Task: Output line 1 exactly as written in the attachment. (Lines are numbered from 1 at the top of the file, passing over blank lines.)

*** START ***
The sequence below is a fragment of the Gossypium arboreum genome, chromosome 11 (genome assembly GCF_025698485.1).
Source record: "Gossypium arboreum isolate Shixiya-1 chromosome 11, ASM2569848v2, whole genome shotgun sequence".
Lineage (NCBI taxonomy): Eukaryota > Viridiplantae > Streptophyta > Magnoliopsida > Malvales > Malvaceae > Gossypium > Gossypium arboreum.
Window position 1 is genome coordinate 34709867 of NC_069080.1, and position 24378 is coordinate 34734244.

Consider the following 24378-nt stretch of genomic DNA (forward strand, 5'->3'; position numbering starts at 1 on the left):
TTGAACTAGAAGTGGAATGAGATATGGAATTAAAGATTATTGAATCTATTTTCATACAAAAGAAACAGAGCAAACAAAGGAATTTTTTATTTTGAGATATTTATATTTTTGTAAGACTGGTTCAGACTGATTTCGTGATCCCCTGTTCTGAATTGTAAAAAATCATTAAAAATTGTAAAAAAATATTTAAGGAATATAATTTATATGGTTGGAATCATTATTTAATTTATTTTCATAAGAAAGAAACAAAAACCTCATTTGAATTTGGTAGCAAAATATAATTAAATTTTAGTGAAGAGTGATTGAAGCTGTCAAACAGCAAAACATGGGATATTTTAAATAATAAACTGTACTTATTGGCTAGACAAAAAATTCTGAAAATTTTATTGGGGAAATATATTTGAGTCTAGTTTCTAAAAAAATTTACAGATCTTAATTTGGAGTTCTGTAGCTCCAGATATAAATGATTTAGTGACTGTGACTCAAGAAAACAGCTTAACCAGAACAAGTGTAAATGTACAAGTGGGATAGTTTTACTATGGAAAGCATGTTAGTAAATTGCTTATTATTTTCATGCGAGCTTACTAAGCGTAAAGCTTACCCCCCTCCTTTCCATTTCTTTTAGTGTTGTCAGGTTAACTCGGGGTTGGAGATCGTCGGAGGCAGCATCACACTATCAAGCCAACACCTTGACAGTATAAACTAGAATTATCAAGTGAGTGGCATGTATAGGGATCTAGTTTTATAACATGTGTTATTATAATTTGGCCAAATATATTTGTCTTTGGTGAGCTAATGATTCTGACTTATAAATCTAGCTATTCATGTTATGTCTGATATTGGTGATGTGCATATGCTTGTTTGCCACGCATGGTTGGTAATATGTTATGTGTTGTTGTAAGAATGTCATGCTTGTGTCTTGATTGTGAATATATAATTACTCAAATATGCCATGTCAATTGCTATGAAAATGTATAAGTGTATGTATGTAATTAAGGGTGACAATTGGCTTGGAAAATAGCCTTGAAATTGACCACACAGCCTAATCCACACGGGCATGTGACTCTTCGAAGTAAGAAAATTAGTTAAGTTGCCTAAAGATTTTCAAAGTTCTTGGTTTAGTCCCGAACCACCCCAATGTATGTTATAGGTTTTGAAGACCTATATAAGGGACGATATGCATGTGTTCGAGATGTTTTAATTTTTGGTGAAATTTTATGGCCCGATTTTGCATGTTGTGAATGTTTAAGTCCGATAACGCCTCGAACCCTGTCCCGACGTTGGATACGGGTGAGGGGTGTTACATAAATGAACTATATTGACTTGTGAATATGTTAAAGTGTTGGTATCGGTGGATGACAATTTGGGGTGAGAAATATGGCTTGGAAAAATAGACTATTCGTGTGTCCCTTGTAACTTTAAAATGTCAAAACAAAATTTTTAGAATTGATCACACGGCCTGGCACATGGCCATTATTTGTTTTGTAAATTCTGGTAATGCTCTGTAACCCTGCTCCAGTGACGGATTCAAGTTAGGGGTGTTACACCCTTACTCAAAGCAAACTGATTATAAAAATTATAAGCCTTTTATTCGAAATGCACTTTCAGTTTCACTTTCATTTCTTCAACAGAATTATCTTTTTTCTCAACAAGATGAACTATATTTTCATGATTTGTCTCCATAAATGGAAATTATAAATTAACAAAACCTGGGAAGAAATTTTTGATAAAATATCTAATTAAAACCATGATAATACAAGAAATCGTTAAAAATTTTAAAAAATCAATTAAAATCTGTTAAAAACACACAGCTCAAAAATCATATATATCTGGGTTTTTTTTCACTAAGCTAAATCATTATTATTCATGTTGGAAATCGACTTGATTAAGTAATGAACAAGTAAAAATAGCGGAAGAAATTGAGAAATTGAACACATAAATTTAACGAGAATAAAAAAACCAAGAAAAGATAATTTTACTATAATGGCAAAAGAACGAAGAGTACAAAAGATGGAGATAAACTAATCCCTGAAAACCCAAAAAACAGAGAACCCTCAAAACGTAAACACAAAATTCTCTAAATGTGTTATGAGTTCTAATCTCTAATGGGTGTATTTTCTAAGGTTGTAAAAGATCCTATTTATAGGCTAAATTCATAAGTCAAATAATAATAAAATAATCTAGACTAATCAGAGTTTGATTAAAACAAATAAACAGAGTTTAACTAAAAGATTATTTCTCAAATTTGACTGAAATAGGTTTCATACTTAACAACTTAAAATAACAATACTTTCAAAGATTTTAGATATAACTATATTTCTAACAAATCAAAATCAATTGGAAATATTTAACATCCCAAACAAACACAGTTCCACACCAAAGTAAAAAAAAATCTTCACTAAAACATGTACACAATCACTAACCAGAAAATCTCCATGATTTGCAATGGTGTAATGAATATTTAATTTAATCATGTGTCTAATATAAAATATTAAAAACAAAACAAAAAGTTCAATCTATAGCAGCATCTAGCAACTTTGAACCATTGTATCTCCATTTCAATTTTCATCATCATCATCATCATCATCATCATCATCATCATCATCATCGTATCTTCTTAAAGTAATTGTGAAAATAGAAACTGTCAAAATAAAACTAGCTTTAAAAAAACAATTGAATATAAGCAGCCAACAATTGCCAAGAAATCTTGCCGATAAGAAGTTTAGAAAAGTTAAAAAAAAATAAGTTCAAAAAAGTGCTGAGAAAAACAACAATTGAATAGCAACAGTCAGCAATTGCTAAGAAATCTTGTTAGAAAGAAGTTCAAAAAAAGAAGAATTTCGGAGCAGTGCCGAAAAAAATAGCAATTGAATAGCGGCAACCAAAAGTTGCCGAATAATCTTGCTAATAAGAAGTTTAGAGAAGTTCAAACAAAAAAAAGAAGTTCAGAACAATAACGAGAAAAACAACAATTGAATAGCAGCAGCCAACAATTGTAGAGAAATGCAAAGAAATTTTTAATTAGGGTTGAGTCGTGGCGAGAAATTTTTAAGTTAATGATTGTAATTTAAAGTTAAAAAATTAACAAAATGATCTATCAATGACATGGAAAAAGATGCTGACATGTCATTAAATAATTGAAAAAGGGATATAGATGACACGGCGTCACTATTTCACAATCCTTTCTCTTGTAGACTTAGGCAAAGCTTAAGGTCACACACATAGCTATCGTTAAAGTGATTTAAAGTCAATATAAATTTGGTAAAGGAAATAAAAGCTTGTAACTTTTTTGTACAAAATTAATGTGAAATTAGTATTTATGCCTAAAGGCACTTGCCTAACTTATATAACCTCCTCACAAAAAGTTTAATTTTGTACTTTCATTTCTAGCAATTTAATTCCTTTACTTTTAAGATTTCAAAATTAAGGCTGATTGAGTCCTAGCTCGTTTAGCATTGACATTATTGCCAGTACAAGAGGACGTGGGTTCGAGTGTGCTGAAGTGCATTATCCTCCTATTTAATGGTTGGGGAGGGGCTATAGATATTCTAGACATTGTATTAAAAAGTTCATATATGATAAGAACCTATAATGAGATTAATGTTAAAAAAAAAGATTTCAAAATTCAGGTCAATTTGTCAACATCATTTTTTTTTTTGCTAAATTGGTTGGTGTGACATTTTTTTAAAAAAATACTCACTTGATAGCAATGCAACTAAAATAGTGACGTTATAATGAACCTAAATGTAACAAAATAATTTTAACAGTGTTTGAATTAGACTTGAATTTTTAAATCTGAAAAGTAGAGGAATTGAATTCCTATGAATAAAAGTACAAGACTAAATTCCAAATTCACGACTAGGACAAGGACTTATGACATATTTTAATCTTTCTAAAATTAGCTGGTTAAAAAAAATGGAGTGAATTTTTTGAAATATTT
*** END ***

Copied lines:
The sequence below is a fragment of the Gossypium arboreum genome, chromosome 11 (genome assembly GCF_025698485.1).